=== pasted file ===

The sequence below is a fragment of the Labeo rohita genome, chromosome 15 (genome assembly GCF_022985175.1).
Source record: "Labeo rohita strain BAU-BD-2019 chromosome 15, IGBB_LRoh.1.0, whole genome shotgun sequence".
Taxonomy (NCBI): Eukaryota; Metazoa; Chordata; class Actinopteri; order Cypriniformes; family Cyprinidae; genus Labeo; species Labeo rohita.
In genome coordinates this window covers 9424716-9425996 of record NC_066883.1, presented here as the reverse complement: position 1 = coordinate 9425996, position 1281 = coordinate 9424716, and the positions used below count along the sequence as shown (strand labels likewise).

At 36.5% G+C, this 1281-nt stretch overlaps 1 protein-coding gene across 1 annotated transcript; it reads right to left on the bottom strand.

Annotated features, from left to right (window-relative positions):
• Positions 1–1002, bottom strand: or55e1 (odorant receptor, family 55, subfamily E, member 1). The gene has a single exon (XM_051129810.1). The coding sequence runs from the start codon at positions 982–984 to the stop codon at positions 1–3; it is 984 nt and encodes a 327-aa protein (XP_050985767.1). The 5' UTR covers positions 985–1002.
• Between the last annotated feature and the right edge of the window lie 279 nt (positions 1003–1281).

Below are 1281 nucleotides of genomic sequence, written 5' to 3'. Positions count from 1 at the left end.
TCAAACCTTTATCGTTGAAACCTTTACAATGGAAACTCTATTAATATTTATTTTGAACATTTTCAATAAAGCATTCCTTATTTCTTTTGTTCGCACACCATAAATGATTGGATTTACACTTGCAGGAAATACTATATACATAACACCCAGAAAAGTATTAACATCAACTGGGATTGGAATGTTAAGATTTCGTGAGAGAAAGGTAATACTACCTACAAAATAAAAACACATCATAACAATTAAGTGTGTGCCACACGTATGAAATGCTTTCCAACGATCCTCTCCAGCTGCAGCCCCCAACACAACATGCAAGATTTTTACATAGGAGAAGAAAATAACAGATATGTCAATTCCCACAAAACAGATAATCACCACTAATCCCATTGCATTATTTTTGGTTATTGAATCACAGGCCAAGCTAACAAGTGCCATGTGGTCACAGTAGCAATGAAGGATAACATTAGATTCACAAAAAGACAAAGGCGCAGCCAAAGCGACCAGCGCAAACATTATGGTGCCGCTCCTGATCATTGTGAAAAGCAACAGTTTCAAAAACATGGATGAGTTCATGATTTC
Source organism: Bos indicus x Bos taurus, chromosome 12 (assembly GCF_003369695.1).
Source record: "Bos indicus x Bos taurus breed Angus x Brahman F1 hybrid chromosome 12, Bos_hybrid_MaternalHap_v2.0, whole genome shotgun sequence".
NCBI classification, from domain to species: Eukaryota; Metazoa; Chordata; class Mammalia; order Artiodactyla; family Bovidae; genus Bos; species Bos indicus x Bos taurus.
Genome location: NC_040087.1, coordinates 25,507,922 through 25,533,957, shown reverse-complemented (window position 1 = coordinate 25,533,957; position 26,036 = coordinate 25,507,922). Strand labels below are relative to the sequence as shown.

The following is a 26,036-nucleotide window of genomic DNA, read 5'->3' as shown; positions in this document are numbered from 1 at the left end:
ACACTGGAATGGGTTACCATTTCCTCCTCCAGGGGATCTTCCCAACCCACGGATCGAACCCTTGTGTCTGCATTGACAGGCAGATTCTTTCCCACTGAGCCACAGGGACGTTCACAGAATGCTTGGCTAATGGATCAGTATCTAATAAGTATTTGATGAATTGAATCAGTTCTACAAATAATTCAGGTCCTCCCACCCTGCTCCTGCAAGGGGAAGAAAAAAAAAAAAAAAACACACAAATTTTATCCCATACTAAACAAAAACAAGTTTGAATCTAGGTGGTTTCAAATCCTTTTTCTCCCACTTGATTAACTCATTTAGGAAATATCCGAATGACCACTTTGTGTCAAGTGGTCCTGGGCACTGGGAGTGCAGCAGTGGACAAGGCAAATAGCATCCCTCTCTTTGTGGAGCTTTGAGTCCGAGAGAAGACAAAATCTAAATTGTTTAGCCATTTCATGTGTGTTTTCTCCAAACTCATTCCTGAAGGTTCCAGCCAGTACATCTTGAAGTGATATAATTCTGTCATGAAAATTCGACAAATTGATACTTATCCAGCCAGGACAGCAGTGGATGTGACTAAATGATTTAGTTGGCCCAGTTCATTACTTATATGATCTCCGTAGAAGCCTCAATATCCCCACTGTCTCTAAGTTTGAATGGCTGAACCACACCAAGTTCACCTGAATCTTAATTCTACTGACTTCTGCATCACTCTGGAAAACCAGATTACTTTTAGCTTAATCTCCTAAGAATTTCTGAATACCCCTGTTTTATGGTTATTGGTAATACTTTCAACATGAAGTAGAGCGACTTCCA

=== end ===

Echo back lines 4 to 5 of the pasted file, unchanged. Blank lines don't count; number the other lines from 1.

In genome coordinates this window covers 9424716-9425996 of record NC_066883.1, presented here as the reverse complement: position 1 = coordinate 9425996, position 1281 = coordinate 9424716, and the positions used below count along the sequence as shown (strand labels likewise).

At 36.5% G+C, this 1281-nt stretch overlaps 1 protein-coding gene across 1 annotated transcript; it reads right to left on the bottom strand.